christvictorIsn’t that the message of Christ distilled into almost it’s purest form? I think it is. My confession is this: That Jesus the Christ is Lord of heaven and earth. His saving love is for all. I will bow to him and gladly submit my life to His love and grace.

“Pour upon us, Lord of mercy
Spirit of thy selfless love
Make of us one true heart yearning
For the glory of thy Son
Jesus, fire of justice blazing
Gladdening light forevermore”

I couldn’t find a good video of Matt performing the song live, but below is the live track version from his album “All the People Said Amen.” Check it out and check out more of Matt’s music on whichever listening platform you prefer. This truly is one of the songs I closely associate with my faith journey.

Ash Wednesday 2018: Lent As a Journey


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Bethany1Then Mary took an extraordinary amount, almost three-quarters of a pound, of very expensive perfume made of pure nard. She anointed Jesus’ feet with it, then wiped his feet dry with her hair. The house was filled with the aroma of the perfume. Judas Iscariot, one of his disciples (the one who was about to betray him), complained,  “This perfume was worth a year’s wages! Why wasn’t it sold and the money given to the poor?” (John 12: 3-5 CEB)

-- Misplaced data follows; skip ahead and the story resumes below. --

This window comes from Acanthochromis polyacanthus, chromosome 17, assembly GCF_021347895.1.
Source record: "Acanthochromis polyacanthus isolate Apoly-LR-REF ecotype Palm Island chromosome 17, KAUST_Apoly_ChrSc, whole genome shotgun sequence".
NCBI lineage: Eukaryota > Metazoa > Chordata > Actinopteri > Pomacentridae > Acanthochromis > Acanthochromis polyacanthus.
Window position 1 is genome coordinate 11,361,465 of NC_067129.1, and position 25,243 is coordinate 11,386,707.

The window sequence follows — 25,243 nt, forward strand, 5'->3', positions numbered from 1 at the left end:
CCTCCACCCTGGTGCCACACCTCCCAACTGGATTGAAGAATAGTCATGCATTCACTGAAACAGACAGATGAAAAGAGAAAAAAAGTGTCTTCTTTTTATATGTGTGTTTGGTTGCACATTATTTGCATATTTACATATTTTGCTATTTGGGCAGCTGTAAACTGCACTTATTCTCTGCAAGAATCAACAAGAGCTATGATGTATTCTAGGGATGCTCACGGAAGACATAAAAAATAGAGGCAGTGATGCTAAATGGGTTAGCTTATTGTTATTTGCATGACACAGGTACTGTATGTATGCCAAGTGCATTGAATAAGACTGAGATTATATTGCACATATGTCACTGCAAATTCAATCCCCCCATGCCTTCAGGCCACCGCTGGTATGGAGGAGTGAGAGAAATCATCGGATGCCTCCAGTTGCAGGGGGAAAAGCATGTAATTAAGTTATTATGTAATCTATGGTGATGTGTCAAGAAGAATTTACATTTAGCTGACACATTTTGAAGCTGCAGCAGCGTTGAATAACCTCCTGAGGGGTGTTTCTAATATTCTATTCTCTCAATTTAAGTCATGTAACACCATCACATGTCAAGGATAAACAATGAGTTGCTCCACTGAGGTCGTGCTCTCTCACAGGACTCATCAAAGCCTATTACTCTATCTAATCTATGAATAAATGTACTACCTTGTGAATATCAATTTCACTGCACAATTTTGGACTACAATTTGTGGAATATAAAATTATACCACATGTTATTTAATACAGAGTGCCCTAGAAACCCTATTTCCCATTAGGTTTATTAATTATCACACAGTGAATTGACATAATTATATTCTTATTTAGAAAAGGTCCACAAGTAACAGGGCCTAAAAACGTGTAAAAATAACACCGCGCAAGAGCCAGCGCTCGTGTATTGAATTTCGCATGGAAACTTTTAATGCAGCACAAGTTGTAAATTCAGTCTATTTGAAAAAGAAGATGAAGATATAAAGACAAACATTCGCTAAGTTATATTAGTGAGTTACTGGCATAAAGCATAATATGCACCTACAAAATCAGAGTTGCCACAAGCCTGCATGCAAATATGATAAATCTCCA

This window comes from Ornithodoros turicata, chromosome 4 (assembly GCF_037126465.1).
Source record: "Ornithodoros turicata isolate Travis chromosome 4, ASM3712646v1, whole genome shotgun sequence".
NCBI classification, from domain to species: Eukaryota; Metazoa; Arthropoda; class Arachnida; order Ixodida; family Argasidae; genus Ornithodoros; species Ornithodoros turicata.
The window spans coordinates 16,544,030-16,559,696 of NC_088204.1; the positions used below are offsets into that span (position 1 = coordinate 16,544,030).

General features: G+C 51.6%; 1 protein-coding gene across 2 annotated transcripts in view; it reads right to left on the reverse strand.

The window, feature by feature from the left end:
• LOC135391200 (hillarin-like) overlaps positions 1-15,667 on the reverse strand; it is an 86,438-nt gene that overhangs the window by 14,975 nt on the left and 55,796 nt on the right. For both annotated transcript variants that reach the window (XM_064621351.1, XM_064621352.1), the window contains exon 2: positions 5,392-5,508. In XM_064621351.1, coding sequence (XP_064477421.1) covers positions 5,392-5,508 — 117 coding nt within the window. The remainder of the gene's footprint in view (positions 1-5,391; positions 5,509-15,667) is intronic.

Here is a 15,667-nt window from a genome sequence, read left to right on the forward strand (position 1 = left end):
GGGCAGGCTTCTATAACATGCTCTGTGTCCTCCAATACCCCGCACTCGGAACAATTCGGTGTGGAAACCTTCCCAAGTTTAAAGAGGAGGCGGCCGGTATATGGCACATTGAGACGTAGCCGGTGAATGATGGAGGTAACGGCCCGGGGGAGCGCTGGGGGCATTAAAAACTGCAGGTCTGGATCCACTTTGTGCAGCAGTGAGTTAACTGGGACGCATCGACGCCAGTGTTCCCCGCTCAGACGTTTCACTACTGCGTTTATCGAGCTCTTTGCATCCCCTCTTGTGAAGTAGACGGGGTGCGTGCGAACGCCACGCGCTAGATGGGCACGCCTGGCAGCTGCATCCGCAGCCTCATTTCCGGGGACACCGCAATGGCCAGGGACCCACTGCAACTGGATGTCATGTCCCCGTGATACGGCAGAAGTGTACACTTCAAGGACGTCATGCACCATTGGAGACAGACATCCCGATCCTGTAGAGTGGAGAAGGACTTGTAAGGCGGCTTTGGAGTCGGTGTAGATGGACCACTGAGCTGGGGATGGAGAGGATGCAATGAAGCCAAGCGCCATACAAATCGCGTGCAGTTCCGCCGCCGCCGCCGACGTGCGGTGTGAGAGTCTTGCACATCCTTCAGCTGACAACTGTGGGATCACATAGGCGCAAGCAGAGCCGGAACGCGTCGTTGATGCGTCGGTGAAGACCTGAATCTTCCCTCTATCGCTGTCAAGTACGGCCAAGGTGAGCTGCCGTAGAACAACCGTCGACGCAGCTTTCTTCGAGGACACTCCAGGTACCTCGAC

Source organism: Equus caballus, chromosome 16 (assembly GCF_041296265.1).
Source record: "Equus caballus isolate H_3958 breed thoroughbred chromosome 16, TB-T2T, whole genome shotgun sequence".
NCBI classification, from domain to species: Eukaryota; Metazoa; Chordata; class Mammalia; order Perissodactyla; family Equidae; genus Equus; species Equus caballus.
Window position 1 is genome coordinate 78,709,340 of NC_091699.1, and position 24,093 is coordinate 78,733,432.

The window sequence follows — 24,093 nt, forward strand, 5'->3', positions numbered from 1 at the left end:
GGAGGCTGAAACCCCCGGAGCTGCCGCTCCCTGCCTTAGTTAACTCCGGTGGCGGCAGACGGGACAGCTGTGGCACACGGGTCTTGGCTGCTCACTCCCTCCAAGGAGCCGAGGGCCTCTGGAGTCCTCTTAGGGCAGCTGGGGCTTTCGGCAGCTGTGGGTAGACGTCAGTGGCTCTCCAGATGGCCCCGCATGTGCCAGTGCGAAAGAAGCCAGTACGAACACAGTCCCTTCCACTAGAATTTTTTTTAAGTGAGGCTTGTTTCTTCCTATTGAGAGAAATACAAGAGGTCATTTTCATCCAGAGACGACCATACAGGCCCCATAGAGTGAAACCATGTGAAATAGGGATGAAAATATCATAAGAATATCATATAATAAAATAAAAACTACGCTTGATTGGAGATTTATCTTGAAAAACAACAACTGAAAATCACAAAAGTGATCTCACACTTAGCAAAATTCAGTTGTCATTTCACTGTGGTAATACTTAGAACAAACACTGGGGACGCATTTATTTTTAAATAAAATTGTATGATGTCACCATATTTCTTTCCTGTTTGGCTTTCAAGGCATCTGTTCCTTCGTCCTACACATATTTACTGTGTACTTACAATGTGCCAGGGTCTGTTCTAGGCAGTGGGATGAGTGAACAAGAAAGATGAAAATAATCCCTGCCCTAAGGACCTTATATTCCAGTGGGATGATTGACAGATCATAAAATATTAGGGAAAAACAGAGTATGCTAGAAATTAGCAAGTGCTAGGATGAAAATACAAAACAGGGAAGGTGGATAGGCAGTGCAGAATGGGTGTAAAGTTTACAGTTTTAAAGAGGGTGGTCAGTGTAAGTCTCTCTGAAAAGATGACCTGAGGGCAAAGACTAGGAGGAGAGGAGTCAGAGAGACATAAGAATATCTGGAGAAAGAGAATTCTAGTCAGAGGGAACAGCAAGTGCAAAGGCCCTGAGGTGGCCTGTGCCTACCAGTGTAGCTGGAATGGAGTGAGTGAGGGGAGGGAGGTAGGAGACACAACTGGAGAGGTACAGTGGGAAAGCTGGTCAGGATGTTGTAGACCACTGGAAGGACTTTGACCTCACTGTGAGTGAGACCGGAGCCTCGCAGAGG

Ah, it’s Lent again! Are you giving anything up this year? Most of my coworkers, though not Christians, must know when Lent starts each year because they always ask me what I’m giving up. When they do this they often look at me like some strange, exotic animal who willingly put myself in a cage at the zoo. Its kind of….odd. At first I thought that this might be a good thing because usually after I tell them what I’m giving up, they usually ask me why in the world I would give up, oh, say candy and Coca-Cola, which is basically my life blood. Then I can talk to them about Lent and sacrificing and self examination before we celebrate Christ’s Resurrection. It’s a witness moment!